has a good overview of the ongoing battle between the major traditional vendors of enterprise applications and Salesforce.com for the hearts and minds of enterprise system buyers.
Salesforce.com, of course, has put all its eggs in the software-as-a-service (SaaS) basket, going so far as to proclaim "the end of software." While Oracle defends the value of its on-premise offerings, it continues to build up its on-demand offerings, which range from simple hosting of its E-Business Suite to the multi-tenant CRM on-demand offering that it inherited from Siebel.
"You'll see us ramp up quite a bit—more advertising, more marketing, more sales," [Juergen Rottler, Oracle's executive vice president of Oracle On Demand and Oracle Support Services]. said. "We've incorporated Siebel CRM OnDemand and [developed] three new releases. We've rearchitected our entire underlying architecture to scale the business a lot faster. We've made core investments … that require a pretty heavy investment in R&D and services that a lot of niche players can't really make."
This leads, of course, to the argument over who has more customers and users:
On the heels of Salesforce.com's announcement of its $500,000 revenue mark in November, Oracle released a statement that it has surpassed a milestone of more than 1.7 million on-demand users, representing more than 2,200 customers buying Oracle's subscription-based solutions, managed applications or software managed services (compared with Salesforce.com's 27,100 customers and 556,000 users).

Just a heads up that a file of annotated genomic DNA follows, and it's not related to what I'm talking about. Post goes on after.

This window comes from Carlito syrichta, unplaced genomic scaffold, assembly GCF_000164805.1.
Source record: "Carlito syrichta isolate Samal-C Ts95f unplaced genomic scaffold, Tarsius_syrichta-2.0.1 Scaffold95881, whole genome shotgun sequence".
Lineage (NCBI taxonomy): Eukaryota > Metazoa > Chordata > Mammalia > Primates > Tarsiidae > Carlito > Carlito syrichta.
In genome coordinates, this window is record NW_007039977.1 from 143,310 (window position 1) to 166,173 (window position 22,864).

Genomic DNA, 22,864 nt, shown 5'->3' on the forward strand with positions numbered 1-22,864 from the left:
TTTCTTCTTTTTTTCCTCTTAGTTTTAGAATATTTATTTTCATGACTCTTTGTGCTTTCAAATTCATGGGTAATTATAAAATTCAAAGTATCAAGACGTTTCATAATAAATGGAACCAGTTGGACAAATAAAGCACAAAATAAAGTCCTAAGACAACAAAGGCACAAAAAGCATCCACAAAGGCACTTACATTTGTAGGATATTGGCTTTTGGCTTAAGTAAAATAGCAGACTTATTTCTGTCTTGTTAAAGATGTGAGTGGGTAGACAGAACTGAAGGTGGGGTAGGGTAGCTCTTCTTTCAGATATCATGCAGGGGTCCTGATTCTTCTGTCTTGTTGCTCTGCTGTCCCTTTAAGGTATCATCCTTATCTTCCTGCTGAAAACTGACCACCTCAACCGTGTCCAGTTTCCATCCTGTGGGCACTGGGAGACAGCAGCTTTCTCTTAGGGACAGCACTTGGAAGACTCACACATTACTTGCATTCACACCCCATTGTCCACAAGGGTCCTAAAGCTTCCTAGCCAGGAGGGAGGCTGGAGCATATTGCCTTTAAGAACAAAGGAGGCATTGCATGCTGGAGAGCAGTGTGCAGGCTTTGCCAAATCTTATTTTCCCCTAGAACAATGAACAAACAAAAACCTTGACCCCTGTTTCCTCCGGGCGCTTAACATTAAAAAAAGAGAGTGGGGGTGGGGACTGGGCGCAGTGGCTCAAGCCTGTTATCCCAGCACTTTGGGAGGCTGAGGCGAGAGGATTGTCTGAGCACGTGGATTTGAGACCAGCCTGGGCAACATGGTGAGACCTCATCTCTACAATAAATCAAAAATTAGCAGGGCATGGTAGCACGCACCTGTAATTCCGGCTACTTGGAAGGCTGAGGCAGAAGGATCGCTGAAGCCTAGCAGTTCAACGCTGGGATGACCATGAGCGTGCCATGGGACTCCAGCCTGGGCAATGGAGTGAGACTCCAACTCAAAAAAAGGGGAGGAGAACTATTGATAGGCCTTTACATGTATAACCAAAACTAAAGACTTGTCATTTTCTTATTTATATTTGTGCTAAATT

Another battleground is over ease of integration. Major vendors such as Oracle and SAP contend that on-demand offerings do not easily integrate with on-premise applications, such as ERP. It's still a strong argument in favor of on-premise software, but Salesforce.com is firing back with its ApexConnect offering, a set of tools that allow interfaces to be built with third-party applications, including pre-built interfaces for Oracle and SAP.
As with many trends in information technology, there is no one right answer to the on-demand vs. on-premise argument. Organizations will need to evaluate their needs along with the advantages and drawbacks of each approach. My own view is that the economics of the on-demand model are too strong for it not to succeed
. It may not be suitable for many applications within many organizations today, but the barriers -- such as the integration challenge -- are slowly breaking down. Although on-demand applications are unlikely to completely replace on-premise offerings, over time they will increase their share of the enterprise applications market. The only question is how much.Related postsSalesforce.com's AppExchange proving its viability for developersComputer Economics: The Business Case for Software as a ServiceSAP and Salesforce.com: opposing application platforms